Fiber is a crucial dietary nutrient for our bodies. It helps maintain a healthy digestive system, prevents constipation, reduces inflammation, and promotes healthy gut bacteria growth.
But getting your recommended daily allowance from food can take a lot of work, so it's essential to focus on using a high-fiber diet plan to get the right ingredients and foods into your diet to keep your levels topped up.
While many people take the best B12 supplements to increase their intake, generally, it's best to get fiber from nutritious food, although there are some supplements out there if your doctor recommends them.
There are two types of fiber; soluble and insoluble. Soluble fibers dissolve in water and form a gel-like substance during digestion, while insoluble varieties stay in their original form.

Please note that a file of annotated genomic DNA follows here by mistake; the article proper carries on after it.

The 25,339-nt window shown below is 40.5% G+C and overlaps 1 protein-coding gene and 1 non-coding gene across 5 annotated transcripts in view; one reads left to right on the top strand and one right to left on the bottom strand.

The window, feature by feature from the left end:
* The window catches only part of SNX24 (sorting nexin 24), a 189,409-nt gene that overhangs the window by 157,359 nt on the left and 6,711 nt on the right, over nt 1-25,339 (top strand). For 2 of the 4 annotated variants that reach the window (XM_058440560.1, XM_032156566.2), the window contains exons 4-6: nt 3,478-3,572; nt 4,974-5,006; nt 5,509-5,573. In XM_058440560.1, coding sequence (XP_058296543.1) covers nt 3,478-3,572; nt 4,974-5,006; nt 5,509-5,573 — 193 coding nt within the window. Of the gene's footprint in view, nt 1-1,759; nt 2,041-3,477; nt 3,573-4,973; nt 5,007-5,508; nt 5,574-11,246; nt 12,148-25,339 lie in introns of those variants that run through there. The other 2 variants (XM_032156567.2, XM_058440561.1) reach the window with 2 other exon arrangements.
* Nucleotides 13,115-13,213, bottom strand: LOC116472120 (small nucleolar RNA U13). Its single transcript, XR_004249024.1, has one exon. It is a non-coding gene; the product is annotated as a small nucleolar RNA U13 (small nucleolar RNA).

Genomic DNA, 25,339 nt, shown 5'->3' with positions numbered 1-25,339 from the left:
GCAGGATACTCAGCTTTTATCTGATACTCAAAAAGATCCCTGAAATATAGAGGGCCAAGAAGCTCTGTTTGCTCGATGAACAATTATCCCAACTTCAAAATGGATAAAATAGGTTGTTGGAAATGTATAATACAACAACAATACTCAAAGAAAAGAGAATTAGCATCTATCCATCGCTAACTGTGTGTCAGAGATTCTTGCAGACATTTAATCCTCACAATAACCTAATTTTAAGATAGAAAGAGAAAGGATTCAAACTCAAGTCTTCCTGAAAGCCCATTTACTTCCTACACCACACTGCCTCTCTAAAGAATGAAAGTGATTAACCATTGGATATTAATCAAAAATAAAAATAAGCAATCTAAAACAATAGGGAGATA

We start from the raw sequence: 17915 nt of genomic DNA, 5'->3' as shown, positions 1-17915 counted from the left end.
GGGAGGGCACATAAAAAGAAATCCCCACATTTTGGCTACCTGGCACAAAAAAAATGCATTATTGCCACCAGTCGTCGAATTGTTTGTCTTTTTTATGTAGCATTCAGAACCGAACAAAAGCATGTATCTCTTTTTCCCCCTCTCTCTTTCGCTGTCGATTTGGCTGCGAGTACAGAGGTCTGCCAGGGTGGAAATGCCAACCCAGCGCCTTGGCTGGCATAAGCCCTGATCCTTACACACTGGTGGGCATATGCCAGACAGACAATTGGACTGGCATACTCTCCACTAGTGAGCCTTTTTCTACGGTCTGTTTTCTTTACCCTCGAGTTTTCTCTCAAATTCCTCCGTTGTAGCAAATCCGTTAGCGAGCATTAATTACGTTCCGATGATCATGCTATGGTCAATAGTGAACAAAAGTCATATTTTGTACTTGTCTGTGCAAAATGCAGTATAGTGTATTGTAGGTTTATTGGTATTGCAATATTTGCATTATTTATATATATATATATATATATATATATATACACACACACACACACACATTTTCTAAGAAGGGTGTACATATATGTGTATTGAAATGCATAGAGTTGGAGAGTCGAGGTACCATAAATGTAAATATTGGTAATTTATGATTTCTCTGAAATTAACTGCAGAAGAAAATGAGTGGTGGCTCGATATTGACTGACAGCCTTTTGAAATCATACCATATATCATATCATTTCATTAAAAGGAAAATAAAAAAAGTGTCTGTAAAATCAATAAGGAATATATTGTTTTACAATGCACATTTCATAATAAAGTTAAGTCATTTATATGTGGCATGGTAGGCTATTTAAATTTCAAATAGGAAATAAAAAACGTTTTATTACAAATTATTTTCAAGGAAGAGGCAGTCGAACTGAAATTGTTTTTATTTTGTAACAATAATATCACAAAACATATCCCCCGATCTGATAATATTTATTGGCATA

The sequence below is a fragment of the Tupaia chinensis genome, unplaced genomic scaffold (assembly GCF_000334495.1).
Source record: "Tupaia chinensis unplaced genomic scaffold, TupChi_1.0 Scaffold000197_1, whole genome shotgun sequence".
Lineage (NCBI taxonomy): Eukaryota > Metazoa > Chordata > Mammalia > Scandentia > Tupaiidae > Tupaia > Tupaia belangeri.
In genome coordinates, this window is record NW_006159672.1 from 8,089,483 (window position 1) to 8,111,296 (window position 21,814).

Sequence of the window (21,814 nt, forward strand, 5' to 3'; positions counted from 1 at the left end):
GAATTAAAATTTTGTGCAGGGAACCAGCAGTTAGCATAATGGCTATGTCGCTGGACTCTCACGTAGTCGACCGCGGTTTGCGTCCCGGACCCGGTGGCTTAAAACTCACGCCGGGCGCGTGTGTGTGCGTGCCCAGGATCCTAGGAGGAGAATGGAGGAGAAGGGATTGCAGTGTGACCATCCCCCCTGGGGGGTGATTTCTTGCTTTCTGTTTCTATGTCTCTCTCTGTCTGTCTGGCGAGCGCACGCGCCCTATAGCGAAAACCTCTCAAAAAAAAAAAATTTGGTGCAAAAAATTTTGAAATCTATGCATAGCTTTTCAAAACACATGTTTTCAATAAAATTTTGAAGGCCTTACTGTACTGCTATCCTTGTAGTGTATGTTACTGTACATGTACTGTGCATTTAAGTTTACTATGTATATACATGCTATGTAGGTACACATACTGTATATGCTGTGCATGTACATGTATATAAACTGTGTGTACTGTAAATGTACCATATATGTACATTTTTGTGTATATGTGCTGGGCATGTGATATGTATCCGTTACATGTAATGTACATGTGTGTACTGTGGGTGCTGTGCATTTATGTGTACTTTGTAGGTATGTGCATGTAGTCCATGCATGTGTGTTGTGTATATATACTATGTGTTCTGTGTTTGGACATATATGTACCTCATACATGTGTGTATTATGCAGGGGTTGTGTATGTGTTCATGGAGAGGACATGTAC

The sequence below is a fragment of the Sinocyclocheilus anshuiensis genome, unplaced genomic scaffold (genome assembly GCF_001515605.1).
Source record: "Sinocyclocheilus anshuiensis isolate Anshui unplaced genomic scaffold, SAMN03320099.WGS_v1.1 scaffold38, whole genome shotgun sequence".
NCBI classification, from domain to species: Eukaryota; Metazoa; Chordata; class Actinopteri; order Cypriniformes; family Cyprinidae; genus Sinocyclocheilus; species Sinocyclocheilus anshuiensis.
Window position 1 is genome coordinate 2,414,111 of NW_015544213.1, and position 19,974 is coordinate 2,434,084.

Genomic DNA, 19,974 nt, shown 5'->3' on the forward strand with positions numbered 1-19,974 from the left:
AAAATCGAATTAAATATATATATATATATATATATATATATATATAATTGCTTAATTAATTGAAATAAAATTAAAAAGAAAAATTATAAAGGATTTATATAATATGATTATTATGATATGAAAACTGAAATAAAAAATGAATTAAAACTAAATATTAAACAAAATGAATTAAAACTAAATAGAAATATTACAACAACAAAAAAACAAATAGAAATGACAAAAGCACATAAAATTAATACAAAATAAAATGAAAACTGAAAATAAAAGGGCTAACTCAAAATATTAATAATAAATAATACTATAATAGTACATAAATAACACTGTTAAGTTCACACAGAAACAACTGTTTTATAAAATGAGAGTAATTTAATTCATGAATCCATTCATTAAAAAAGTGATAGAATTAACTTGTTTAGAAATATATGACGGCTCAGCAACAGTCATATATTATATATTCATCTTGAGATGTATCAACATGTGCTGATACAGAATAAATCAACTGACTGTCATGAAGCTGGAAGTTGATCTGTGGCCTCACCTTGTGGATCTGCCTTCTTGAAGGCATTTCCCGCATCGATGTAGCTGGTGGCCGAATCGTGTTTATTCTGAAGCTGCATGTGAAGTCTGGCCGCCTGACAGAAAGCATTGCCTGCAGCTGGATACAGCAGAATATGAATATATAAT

But both are equally important, says Lisa Scheepers, a nutritionist at Fresh Fitness Food. We spoke to Scheepers about getting more fiber into your diet and designing a high-fiber diet plan.
Lisa Scheepers is a nutritionist at Fresh Fitness Food. She holds a degree in Nutrition and Dietetics from UC Leaven-Limburg in Belgium, and is a NSCA-certified personal trainer.
Why is fiber important?
Fiber's primary role is to help support your digestive system. "Insoluble fiber adds bulk to our stool and makes it softer," Scheepers says. "This helps to decrease the gut transit time and prevents symptoms such as bloating, constipation and diarrhea."